I’ve always read, and I like reading history. I thought I would be a historian, someday, but no. I had a great aptitude for business [and little patience with academics and academicians] and that’s where I spent my time, but I read. History could be anything from the where paper clips came from to the journey of mankind, and just about everything in between. My favorite history is biography, maybe it is because I grew up on all the lives of the saints books at Villa Cabrini, that small library off the quad, right next to the fifth grade classroom, or history is personal for me, we all have our story. The origin of history, late Middle English (also as a verb): via Latin from Greek historia ‘finding out, narrative, history,’ from histōr ‘learned, wise man,’ And, because it is our stories, together, that make up who we are and what we are.
When we first moved to North Carolina I read the just published Taylor Branch series about Martin Luther King. I knew the MLK story, but this time I was struck by where I was during the story, a freshman in high school while civil rights were being challenged in Greensboro, North Carolina. And it felt a lot like living that history and I understood how memory works, the whats and whos and hows of history can be funneled through a lens not of your making, but of your living.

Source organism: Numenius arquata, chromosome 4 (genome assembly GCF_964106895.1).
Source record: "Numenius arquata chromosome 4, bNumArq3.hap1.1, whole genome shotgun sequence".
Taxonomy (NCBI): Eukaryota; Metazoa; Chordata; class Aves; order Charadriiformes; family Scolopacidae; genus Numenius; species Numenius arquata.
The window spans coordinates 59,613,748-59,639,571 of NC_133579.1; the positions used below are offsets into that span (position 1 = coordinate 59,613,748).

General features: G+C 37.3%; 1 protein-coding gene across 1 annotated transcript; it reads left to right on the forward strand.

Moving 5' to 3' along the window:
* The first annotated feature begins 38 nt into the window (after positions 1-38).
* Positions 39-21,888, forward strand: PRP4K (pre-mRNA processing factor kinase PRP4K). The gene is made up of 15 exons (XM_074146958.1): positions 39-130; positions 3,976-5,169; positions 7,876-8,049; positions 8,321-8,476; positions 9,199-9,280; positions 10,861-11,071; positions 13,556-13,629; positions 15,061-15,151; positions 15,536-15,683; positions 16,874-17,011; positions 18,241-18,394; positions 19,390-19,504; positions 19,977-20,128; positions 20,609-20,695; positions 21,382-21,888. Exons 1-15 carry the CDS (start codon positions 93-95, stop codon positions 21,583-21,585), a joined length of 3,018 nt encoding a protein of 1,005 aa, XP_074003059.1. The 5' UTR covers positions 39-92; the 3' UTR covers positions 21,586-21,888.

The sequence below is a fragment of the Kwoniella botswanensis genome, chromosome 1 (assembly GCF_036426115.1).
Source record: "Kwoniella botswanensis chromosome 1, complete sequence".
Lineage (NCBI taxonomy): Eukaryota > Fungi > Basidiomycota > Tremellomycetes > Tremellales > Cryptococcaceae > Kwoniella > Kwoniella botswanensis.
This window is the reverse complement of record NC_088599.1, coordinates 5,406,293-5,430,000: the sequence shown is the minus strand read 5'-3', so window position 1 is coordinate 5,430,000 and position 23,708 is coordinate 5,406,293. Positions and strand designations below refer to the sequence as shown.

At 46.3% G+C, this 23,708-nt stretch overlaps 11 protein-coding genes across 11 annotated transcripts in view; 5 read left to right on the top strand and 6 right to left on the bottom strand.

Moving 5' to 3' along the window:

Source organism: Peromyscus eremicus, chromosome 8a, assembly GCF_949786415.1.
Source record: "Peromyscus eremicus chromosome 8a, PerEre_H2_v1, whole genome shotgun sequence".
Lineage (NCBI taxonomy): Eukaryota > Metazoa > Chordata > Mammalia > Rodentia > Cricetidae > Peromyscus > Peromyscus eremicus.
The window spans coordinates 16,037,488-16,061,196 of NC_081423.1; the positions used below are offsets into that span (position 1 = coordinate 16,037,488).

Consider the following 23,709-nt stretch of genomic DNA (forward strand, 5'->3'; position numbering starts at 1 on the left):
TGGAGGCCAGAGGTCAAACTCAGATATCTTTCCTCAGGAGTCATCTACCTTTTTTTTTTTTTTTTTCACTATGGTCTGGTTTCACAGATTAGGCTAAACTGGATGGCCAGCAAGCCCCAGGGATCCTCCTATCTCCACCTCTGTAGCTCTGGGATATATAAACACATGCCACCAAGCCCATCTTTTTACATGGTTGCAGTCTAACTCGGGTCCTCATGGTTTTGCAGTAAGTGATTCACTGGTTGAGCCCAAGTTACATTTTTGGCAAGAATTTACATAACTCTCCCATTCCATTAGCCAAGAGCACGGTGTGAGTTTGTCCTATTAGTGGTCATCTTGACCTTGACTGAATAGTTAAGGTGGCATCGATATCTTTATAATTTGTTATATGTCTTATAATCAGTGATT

And, on Saturday I read a recent review in the WSJ of Isaac and Isaiah, about the back and forth of what followed the World War II: East versus West, Capitalism versus Communism, and Freedom versus Oppression. It dawned on me how much we’ve been losing in the decades since the mid-twentith century. We lost the intellectual battlefield, the high concept discussion about philosophical difference, the ability to shape cogent arguments about our belief systems, be they religious, political, economic or ethnic. We’ve sunk to invectives, slurs, name-calling, rallies and protest.
A powerful article is a case in point to one side of the argument of the issue of race. Shelby Steele on The Decline of the Civil Rights Establishment points to the how much progress has been made and yet how many victims still exist, and not necessarily the victims you suspect you know.